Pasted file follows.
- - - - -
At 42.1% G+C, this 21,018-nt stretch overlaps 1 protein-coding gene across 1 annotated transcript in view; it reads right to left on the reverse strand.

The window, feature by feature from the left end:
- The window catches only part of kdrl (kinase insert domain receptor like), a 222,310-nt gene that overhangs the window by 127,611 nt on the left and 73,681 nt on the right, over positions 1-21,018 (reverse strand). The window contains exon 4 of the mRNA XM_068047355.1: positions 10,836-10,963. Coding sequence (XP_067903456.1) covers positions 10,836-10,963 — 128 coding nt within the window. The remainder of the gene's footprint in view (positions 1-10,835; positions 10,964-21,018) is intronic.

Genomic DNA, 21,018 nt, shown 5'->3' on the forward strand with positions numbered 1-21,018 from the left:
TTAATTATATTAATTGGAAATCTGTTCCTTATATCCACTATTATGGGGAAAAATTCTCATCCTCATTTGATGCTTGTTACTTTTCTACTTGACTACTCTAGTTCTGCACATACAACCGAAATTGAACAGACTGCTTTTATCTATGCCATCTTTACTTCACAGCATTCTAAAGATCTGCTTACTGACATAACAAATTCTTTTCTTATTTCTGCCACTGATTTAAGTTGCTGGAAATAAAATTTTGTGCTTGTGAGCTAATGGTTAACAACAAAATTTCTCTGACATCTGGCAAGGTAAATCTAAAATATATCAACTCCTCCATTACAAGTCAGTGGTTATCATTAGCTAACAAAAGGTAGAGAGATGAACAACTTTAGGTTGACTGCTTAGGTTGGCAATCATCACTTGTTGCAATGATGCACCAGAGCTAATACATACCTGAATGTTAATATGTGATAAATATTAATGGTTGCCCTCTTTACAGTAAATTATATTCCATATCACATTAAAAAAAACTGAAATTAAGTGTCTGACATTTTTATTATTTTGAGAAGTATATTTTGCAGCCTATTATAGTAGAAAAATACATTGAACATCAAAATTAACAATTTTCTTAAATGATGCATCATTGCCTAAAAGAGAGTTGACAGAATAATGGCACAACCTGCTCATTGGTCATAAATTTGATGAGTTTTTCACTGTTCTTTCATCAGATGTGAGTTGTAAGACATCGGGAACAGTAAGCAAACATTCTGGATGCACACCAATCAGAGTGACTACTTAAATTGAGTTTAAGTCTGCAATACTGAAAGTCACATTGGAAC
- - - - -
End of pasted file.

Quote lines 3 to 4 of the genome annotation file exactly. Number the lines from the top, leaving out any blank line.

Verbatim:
- The window catches only part of kdrl (kinase insert domain receptor like), a 222,310-nt gene that overhangs the window by 127,611 nt on the left and 73,681 nt on the right, over positions 1-21,018 (reverse strand). The window contains exon 4 of the mRNA XM_068047355.1: positions 10,836-10,963. Coding sequence (XP_067903456.1) covers positions 10,836-10,963 — 128 coding nt within the window. The remainder of the gene's footprint in view (positions 1-10,835; positions 10,964-21,018) is intronic.

Genomic DNA, 21,018 nt, shown 5'->3' on the forward strand with positions numbered 1-21,018 from the left: